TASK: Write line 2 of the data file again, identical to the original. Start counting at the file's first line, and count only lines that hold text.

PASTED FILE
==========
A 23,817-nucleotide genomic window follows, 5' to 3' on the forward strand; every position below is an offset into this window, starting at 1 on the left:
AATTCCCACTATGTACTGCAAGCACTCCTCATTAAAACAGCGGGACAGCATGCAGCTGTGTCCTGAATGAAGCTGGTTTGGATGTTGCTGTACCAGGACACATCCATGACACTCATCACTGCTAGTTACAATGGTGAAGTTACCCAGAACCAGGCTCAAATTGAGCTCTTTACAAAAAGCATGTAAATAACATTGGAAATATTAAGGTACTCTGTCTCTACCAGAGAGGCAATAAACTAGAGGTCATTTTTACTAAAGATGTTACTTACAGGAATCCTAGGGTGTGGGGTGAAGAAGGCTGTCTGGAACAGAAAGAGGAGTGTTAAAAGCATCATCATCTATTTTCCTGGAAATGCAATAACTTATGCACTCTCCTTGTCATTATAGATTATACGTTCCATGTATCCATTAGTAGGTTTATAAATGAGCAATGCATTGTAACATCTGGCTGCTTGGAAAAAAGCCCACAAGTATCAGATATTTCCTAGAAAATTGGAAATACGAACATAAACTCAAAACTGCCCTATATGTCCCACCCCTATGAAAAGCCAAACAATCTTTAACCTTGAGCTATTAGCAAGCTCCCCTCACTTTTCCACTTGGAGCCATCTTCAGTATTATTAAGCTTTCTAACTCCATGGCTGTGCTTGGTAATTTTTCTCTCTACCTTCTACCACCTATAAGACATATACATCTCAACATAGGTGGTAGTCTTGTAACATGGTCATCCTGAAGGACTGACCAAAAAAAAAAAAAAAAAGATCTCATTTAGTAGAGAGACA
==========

AATTCCCACTATGTACTGCAAGCACTCCTCATTAAAACAGCGGGACAGCATGCAGCTGTGTCCTGAATGAAGCTGGTTTGGATGTTGCTGTACCAGGACACATCCATGACACTCATCACTGCTAGTTACAATGGTGAAGTTACCCAGAACCAGGCTCAAATTGAGCTCTTTACAAAAAGCATGTAAATAACATTGGAAATATTAAGGTACTCTGTCTCTACCAGAGAGGCAATAAACTAGAGGTCATTTTTACTAAAGATGTTACTTACAGGAATCCTAGGGTGTGGGGTGAAGAAGGCTGTCTGGAACAGAAAGAGGAGTGTTAAAAGCATCATCATCTATTTTCCTGGAAATGCAATAACTTATGCACTCTCCTTGTCATTATAGATTATACGTTCCATGTATCCATTAGTAGGTTTATAAATGAGCAATGCATTGTAACATCTGGCTGCTTGGAAAAAAGCCCACAAGTATCAGATATTTCCTAGAAAATTGGAAATACGAACATAAACTCAAAACTGCCCTATATGTCCCACCCCTATGAAAAGCCAAACAATCTTTAACCTTGAGCTATTAGCAAGCTCCCCTCACTTTTCCACTTGGAGCCATCTTCAGTATTATTAAGCTTTCTAACTCCATGGCTGTGCTTGGTAATTTTTCTCTCTACCTTCTACCACCTATAAGACATATACATCTCAACATAGGTGGTAGTCTTGTAACATGGTCATCCTGAAGGACTGACCAAAAAAAAAAAAAAAAAGATCTCATTTAGTAGAGAGACA